Mysterious Growth: 
A Sermon on Mark 4:26-29
         Jesus came to announce the Kingdom of God. He brings this kingdom up time and time again in his earthly ministry. Jesus tells us the “kingdom of God is within you” (Luke 7:21) and we are told it is “at hand” (Matthew 3:2). But to the frustration of readers, Christ will never just say what exactly he is talking about. The Parable of the Seed Growing Secretly, which we just read, is another mysterious, round-about way that Jesus tells us what the kingdom of God is.

     I’ve read this parable many, many times and until I sat down to study it to preach on it, I never encountered it on its own. See, it immediately follows the more well known Parable of the Sower. This parable also talks about scattering seed and seems pretty straight forward. But, like most things involving Jesus, there is more than meets the eye here.

     We have a man. Jesus doesn’t call him a Sower or a Farmer, but simply a man. You cant really call him a farmer because he doesn’t appear to know much about it. This man has an impulse to plant a field and he scatters some seed on the ground. Following that, he walks away and goes to sleep. We aren’t told why he would do this at all. Perhaps, he was ignorant of the ways of farming and he just didn’t know that he was supposed to plow the field and care for the crop as it grows? Maybe he knew all that and was just lazy and didn’t feel like dealing with it. Here, Jesus’ audience were probably thinking What a foolish man! And entirely expected Jesus to conclude the story with the man failing horribly and possibly starving without a harvest. They had heard Proverbs 20:5: “The sluggard does not plow in the autumn; he will seek at harvest and have nothing” or maybe Proverbs 10:5 “a son who sleeps in harvest brings shame.”[1]

     Yet, the harvest miraculously grows of itself by itself. As the man does nothing more than sleep and rise, the grain comes to full ripeness. Only then does the man go out to his shed and get his sickle to harvest the full crop of grain.

     From the man’s perspective, this is a story of getting something for nothing! Laziness, ignorance is actually rewarded by the miraculous growth that God provides!

     For those who know little of farming, maybe we can think something like: the kingdom of God is as if a football coach should recruit a high school team from the school body. Both the coach and the entire team would sleep night and day, and the team would improve, but no one knew how. They began to win games, after never having a single practice. They won first at district level, then the conference level, then the state championship. But when it came time for college recruitment, he sends them off because graduation has come.

     Or perhaps a woman invests in a bank account and then never accessed the account for 20 years. But of itself the money gained interest and began to grow and grow until it amassed such a large amount the bank notified the woman. And when the time was right, she withdrew her fortune for retirement had come.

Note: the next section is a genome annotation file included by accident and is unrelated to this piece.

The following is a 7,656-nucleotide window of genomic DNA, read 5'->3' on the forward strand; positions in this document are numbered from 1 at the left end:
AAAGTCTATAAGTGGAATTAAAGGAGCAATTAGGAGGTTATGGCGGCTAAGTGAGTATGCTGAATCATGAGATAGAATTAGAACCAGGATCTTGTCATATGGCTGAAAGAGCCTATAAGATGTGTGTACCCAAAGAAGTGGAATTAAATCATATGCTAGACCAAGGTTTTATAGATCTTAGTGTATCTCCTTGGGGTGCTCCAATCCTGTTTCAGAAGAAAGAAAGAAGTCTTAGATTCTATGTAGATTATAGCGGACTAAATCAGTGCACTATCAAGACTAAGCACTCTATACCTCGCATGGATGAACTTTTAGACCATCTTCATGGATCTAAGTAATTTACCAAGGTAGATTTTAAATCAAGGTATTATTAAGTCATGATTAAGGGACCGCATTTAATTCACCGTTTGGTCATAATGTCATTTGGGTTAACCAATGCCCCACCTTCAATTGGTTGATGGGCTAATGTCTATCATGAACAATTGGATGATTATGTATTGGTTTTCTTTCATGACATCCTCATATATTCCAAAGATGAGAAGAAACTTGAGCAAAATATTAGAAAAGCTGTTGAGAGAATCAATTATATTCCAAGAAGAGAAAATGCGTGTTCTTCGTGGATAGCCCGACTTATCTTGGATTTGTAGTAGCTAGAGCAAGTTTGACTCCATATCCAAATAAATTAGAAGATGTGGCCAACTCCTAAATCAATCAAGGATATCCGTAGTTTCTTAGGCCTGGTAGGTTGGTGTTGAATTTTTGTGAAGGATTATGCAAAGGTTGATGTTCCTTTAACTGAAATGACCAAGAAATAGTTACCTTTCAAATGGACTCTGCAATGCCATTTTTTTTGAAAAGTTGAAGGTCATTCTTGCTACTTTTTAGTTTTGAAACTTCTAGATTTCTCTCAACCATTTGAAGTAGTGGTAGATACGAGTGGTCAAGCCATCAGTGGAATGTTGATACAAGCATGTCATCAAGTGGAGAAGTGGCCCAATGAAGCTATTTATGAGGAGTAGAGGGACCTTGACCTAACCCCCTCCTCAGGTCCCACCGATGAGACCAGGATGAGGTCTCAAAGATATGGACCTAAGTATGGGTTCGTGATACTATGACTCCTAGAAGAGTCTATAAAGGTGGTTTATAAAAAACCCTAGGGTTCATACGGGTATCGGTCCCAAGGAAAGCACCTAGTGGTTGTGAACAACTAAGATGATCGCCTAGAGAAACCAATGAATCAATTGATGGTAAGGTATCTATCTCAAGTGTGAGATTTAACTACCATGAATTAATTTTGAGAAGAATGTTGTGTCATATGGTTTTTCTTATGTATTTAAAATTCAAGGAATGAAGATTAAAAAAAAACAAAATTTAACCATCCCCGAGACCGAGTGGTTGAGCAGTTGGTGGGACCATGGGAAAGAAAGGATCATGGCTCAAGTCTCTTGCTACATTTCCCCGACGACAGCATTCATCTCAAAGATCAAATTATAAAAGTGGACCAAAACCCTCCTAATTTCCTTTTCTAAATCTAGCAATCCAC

There is a disconnect here. Something to make us go “huh?” We have “a narrative break” in very structure of these stories. The result simply doesn’t match the beginning. Its like someone copy and pasted two different stories together. And today, we are a scientific generation. We have the result of a fruitful crop on one hand and a man who’s “hypothesis” of successful farming is to sleep. There is something missing, right?

     So there is the mystery: how does the world’s laziest gardener produce a fruitful crop? All we are told is that the earth produces “of itself.” It grows automatically. This word “of itself” is also used to describe other miracles of God. In Joshua, the walls of Jericho are explained to fall “of themselves,” as a way of speaking of God’s direct hand in the story. It’s a way of saying “I have no idea how that happened, it seemed like it just happened.” We can think of the unexplainable works of God in this way.

    In Leviticus we also find the language of grain growing “of itself,” God commands that the people of God would observe a sabbatical year of rest after every 6 years of work farming. The farmers were not allowed to cultivate, till or plow the fields, but they were to let the field grow “of itself,” and were allowed to reap whatever grew by harvest time. This is similar to the way Jesus talks of the seed growing. Just as every 7th day was the Sabbath, so every 7th year was the sabbatical year. Imagine the stress of a farmer, a society dependent on grown-food, when you are commanded, by law to do nothing![2]

     The sabbatical year is like God’s kingdom. That year where we are asked to sit back and God says to us “I got this.” That is how the entire Kingdom of God is. The Sabbath reminds us that we are not in control of our lives, but God is. More importantly, the Sabbath reminds us that regardless of what culture says, what the calendar says, what our jobs say, we are not running on our own human time, we are running on God’s divine time. We may be stuck within time that constantly pushes forward, where death and destruction constantly remind us of the limits of our time. But God works with a schedule of eternity. Taking a year off from farming is, quite frankly, insane to human eyes. But by letting God take over for a year, the Israelites acknowledged the power of God.

     In that way, the Kingdom of God is similar a field growing in a sabbatical year. The growth happens of itself. Whatever grows in this Kingdom, grows by the grace of God alone. The man sows the seed, but God raises the seed up in secret. The seed grows abundantly, and then the ignorant man is allowed to harvest. This is a harvest of the abundant grace of God. Christ announces that we live in a time where grace is bestowed abundantly. We live in a world that is wrapped up in God’s time, where we can see the working of God.